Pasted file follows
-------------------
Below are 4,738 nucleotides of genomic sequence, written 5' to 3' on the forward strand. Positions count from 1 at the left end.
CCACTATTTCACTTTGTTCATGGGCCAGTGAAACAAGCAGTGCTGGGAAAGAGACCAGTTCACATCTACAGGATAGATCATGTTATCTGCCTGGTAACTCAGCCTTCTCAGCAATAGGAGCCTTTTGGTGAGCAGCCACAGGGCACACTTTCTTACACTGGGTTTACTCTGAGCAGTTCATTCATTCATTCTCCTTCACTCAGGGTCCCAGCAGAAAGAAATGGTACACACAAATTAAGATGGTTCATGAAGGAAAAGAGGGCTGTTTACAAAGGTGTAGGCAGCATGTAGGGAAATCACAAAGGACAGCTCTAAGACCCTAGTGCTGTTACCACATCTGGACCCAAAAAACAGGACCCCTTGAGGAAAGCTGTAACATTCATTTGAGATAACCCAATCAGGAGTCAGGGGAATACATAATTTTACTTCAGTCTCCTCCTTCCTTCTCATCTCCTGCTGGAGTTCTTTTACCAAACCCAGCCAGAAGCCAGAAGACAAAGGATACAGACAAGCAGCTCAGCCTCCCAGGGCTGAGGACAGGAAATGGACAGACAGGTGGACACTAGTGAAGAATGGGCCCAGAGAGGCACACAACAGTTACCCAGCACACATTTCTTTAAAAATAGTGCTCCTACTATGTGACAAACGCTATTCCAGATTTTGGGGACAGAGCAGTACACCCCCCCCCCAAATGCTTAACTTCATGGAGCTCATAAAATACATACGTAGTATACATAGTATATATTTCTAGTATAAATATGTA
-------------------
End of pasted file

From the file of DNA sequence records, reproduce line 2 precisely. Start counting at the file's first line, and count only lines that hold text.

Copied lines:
CCACTATTTCACTTTGTTCATGGGCCAGTGAAACAAGCAGTGCTGGGAAAGAGACCAGTTCACATCTACAGGATAGATCATGTTATCTGCCTGGTAACTCAGCCTTCTCAGCAATAGGAGCCTTTTGGTGAGCAGCCACAGGGCACACTTTCTTACACTGGGTTTACTCTGAGCAGTTCATTCATTCATTCTCCTTCACTCAGGGTCCCAGCAGAAAGAAATGGTACACACAAATTAAGATGGTTCATGAAGGAAAAGAGGGCTGTTTACAAAGGTGTAGGCAGCATGTAGGGAAATCACAAAGGACAGCTCTAAGACCCTAGTGCTGTTACCACATCTGGACCCAAAAAACAGGACCCCTTGAGGAAAGCTGTAACATTCATTTGAGATAACCCAATCAGGAGTCAGGGGAATACATAATTTTACTTCAGTCTCCTCCTTCCTTCTCATCTCCTGCTGGAGTTCTTTTACCAAACCCAGCCAGAAGCCAGAAGACAAAGGATACAGACAAGCAGCTCAGCCTCCCAGGGCTGAGGACAGGAAATGGACAGACAGGTGGACACTAGTGAAGAATGGGCCCAGAGAGGCACACAACAGTTACCCAGCACACATTTCTTTAAAAATAGTGCTCCTACTATGTGACAAACGCTATTCCAGATTTTGGGGACAGAGCAGTACACCCCCCCCCCAAATGCTTAACTTCATGGAGCTCATAAAATACATACGTAGTATACATAGTATATATTTCTAGTATAAATATGTA